There comes a time when a producer exists who will continue to lead the underground bass scene. Starkey is popular for bringing Grime music into the states and leads the ‘street bass’ sound, continuously pushing fresh releases under his three labels: Seclusiasis (with Dev79), Slit Jockey, and NOREMIXES. Inspired by an eclectic field of frequencies such as those found in the UK grime, garage, and hip hop scene, his taste also extends into classical music to trip-hop to post rock. He has carved a full spectrum feel with no limits. Outside of sound, Pj has been inspired by film industries since his early childhood days and aspires to fuel his creativity through both mediums.
Below, Starkey shares some elements from his long-standing history as an artist, which helped make him an unstoppable force. His latest Odyssey Five release with Hamburg’s Saturate Records on 9/9 marks a new approach, as he highlights thematic atmospheres through deep ambience, synthesizer design focus, and no beats – a style found in NOREMIXES. Be sure to catch Starkey on his All Grime tour happening now!
Congratulations on all of your creative success. What does the present moment feel like?
Thanks. Right now feels really great creatively. Over the past couple years, I’ve made some music that I’m really proud of. I also started the NOREMIXES label as an outlet for producers and composers whose music I really love, and I have also been working on music for some films, which, having grown up with my parents owning a movie theater, is one of the things I’m most interested in creatively.
What’s your setup like – both in the studio and live settings? Favorite tools?
My studio has expanded a bit over the past year. I have a computer with a ton of hard drives attached for sample libraries and sessions, a couple synthesizers (Korg N1 / Juno 60 / Korg Wavestation) and a Pittsburgh Modular Move 208 with various eurorack modular pieces.
For DJ sets I’ve been using Rekordbox on CDJ2000s for the past couple years, and for the live sets I was running Ableton Live with the eurorack case and a few midi controllers and iPad.
I love films, primarily science fiction… But I’m also really interested in space and science in general. My kids are a huge inspiration as well – seeing them develop, getting into music and being creative with art/drawing.
What’s Philly like? Favorite spots?
Philly’s an interesting place. It’s a good place to live I think, but the club scene has always been a bit of a mess. Most of the clubs aren’t very high quality, so you have to really enjoy the music because you’ll be going out to hear it on not-so-great-sounding-systems. There’s a pretty strong food and beer scene going on in Philly right now, which is great for when you want to get out of the house.
When Saturate talked to me about doing a release I was kind of in the middle of a bunch of different projects. I’m always writing. But I really wanted to start the record from scratch and write the entire release in order, something I have never done with a record. So “Apsis” was the first track written, then “Anomaly” was in the same session; I just continued writing. It all morphed into one cohesive record. When I sent it to Tuomas at Saturate I actually sent it as one track. I had no plans to write any specific kind of music or try to do anything other than write music that I want to listen to. Most of the release is ambient, or at least the tracks don’t have any ‘beats’, and that’s just kind of what happened.
“Tropical” is dope. Heavy bass fuels a classical, enigmatic feel. How long did you work on this track?
I think that track was about two days of solid writing and production. Production-wise it’s probably the most diverse as well. I played guitar on it as well as recorded vocals. They’re all heavily processed, but you can hear them in the second half of the track. I made the opening bass sound first; it was meant to harken back to the bass growls in “Anomaly” but push it a bit darker. I made both sounds using the same synth, an Alpha Juno 1 / 2 emulation.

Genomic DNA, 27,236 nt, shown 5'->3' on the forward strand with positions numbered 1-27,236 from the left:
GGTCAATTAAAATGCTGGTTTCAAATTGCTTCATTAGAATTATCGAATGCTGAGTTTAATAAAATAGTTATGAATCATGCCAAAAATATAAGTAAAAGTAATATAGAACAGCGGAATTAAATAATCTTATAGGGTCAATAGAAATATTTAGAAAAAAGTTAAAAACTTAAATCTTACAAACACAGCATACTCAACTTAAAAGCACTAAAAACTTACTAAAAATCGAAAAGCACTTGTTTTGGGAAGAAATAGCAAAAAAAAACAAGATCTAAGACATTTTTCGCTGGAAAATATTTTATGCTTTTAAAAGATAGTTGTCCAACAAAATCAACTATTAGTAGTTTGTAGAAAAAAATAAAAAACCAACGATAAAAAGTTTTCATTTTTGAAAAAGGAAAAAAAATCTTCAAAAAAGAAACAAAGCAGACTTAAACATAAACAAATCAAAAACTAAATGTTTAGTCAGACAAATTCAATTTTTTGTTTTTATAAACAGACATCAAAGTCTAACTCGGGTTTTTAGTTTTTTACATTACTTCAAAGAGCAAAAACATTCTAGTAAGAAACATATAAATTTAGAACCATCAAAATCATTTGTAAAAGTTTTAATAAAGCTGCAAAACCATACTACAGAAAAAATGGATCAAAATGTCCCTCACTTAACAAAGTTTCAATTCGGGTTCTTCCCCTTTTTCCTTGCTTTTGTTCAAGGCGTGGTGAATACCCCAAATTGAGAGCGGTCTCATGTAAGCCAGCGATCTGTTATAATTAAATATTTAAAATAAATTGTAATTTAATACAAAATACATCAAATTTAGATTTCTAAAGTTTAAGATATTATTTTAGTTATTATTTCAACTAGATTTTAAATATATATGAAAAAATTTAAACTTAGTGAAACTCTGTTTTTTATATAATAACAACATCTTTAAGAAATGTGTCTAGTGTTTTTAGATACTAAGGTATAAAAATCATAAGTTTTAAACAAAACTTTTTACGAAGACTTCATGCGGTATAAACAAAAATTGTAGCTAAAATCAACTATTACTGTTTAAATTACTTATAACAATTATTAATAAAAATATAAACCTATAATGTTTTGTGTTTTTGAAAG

What is the vision behind NOREMIXES?
NOREMIXES was formed out of my interest in releasing music that doesn’t necessarily fit what we’re doing with Seclusiasis and Slit Jockey – modern classical, synth music, experimental electronic stuff, etc. I listen to loads of different music and wanted to create a platform for artists, composers and producers who I love and release their music. The label feels like a family, with everyone supporting each other’s work. Our Noresidency series last Spring was a prime example of that – we presented intimate concerts at the Art Dept. in Philly with such a vast musical sound from experimental folk to avant pop synth music. A bunch of those performances were released this past summer as a series. The Noresidency releases are available as a pay what you want albums on Bandcamp and are streaming on Spotify/Apple Music.
“Grime & Beyond” extended mix was recently released featuring 98 tracks. Old school to fresh classics – great flashback presence. What inspired this mix?
We had talked about me doing an “All Grime” tour where I’d just DJ grime records from back in the day to present day. This will be a huge departure from the last tour I did for my The Transponder Orchestra album. That was a live set of all my own music with the hardware setup I mentioned before. This All Grime tour will showcase my love of DJing grime records front and center so I was obviously down to do it. When we announced the tour, I wanted to drop a mix which sort of reflected the Grime sound, but since it was a mix, and not in a club setting, I added the ‘beyond’ aspect to it. I just dug through hard drives and my record crate when planning that mix. I didn’t actually plan track for track, but just grabbed music I thought I would play in the mix. I did the entire thing in one take from start to finish and just stopped when it seemed like it should be over. The reception for the mix was great, which was really nice to see.
You’re co-owner of Seclusiasis w/ Dev79, a collective of sound revolving around “street bass.” What’s the main vision here?